meeting to link developers, owners, regulators
innovative incubator session designed to midwife deals by bringing
buyers, sellers and regulatory agencies together will cap the third
annual Florida Brownfields Conference, says Chairman Michael Goldstein.
conference "Working in the Fields: The Business of Growing
Redevelopment in Florida" is scheduled Aug. 21-23 in the
Eden Roc Hotel, he says, and is expected to draw about 250 participants.
focuses on challenges associated with the restoration and reuse of
abandoned or contaminated commercial or industrial properties, known
prior years, the conferences have had a lot to do with learning how
to fix things," says Mr. Goldstein, an environmental lawyer with
Gunster Yoakley & Stewart who has chaired the county's Brownfields
Task Force since its inception three years ago in the wake of the
Florida Legislature's approval of the Brownfields Redevelopment Act.
"Now it's time to execute what we've learned and make deals happen."
Brownfields Database at the conference's website is designed to expedite
deal-making, he says. Sellers private as well as public
can upload information about properties and even add digital pictures
at no cost.
interested in development at brownfields sites can search the database
using several criteria, he says.
a deal-incubator session planned for the conference's final day, Mr.
Goldstein says, regulators at federal, state and local levels, major
lenders and others involved in the nuts and bolts of brownfields development
will be on hand for consultation.
working on the day when we can move from the historical approach of
regulators moving against developers," he says, "to regulators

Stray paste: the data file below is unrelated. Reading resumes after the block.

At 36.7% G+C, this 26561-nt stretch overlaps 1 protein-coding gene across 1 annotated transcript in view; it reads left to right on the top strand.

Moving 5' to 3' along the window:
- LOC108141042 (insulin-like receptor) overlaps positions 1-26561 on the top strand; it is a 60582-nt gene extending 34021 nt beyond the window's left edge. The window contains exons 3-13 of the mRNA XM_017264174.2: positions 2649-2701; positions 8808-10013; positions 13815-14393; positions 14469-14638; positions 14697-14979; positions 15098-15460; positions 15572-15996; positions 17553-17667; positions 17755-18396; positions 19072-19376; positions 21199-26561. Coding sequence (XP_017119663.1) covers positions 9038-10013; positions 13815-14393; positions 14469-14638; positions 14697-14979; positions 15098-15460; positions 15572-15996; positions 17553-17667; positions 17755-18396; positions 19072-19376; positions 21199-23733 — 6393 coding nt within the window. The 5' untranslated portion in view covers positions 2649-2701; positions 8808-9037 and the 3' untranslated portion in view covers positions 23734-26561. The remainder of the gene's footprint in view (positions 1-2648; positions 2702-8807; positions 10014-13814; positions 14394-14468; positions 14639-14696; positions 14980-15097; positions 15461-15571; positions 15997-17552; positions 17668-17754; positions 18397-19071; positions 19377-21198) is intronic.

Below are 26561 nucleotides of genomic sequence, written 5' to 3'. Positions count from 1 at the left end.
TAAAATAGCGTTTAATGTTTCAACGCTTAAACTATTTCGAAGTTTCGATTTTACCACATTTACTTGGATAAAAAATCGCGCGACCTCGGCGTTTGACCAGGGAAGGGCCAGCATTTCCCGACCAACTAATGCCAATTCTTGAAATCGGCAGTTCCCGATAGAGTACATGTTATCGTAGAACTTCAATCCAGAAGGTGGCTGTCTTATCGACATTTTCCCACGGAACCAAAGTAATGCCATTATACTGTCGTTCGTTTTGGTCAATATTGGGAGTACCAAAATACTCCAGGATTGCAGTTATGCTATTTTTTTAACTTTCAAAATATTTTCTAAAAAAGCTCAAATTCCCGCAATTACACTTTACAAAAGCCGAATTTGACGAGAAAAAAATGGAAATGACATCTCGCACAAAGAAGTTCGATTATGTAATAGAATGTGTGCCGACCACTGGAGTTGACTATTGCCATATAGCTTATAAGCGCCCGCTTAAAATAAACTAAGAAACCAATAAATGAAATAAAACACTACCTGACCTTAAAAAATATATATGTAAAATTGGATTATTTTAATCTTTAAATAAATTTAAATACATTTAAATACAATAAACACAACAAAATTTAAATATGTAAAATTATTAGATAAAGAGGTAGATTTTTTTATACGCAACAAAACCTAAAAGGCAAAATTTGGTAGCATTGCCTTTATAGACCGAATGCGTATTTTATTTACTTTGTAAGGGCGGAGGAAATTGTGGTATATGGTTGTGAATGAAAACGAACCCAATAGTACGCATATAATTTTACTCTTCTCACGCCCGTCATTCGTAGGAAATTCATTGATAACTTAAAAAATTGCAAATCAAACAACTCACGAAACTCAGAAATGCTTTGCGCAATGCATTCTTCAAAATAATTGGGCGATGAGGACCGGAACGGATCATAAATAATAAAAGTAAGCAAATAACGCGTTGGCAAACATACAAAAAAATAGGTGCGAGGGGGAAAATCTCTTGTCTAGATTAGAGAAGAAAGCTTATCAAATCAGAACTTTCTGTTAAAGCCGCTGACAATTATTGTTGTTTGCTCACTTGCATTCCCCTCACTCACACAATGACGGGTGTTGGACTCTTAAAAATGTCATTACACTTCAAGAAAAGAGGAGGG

working hand-in-hand with the community. It's consensus-building versus
Yoder, assistant director of Miami-Dade County's Department of Environmental
Resources Management, says as far as he knows this is the first time
a deal incubator has been tried in Florida.
hoping we will be able to bring together people who have properties
to redevelop with people interested in doing redevelopment,"
he says, "and ultimately have some deals made as a result."
planners, he says, the incubator will provide some much-needed direct
experience with using the Brownfields Program.
it will be a way of focusing attention," Mr. Yoder says, "and
initiating whatever additional research may need to be done.
hope to have some way of tracking informal arrangements made on that
day that later lead to deals so that we can use them to persuade those
in the marketplace that it's not so difficult to do these things.
looking for success stories here."
conference's first two days will take a more conventional approach,
Mr. Goldstein says, with experts from around the country sharing experiences
and addressing such concerns as job creation, legal issues, protocols
to communicate risk to neighborhoods, how to get seed money and taking
advantage of incentive programs.
afternoon of the second day is set aside to identify an action agenda
for the next year, he says. It will incorporate a consensus list of
priorities that can be used before and during the next state legislative
could be become a starting point for next year's conference,"
Mr. Yoder says. "We could start with a look at what we did about
Goldstein says the action agenda will be uploaded to the conference
also hope to upload digital tapes of the break-out and plenary sessions,"
he says. "Some people are skeptical about whether the private
sector will commit. I think we're just beginning to see a rising tide
of brownfields development in this state."
(305)-376-6007 or FLBF2000.org.